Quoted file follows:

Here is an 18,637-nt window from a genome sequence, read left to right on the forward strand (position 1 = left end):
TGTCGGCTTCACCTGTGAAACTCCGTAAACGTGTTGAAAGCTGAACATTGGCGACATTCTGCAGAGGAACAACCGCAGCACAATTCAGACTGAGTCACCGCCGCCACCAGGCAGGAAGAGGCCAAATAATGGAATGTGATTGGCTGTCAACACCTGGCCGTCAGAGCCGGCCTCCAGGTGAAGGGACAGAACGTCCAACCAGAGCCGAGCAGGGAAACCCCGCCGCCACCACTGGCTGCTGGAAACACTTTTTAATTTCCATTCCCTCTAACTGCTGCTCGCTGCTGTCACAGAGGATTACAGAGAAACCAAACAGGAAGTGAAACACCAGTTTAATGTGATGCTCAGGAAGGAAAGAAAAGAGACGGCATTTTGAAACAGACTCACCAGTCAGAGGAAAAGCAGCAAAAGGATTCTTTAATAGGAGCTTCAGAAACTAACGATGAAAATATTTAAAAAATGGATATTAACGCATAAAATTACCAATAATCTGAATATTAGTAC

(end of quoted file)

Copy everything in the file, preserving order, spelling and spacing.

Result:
Here is an 18,637-nt window from a genome sequence, read left to right on the forward strand (position 1 = left end):
TGTCGGCTTCACCTGTGAAACTCCGTAAACGTGTTGAAAGCTGAACATTGGCGACATTCTGCAGAGGAACAACCGCAGCACAATTCAGACTGAGTCACCGCCGCCACCAGGCAGGAAGAGGCCAAATAATGGAATGTGATTGGCTGTCAACACCTGGCCGTCAGAGCCGGCCTCCAGGTGAAGGGACAGAACGTCCAACCAGAGCCGAGCAGGGAAACCCCGCCGCCACCACTGGCTGCTGGAAACACTTTTTAATTTCCATTCCCTCTAACTGCTGCTCGCTGCTGTCACAGAGGATTACAGAGAAACCAAACAGGAAGTGAAACACCAGTTTAATGTGATGCTCAGGAAGGAAAGAAAAGAGACGGCATTTTGAAACAGACTCACCAGTCAGAGGAAAAGCAGCAAAAGGATTCTTTAATAGGAGCTTCAGAAACTAACGATGAAAATATTTAAAAAATGGATATTAACGCATAAAATTACCAATAATCTGAATATTAGTAC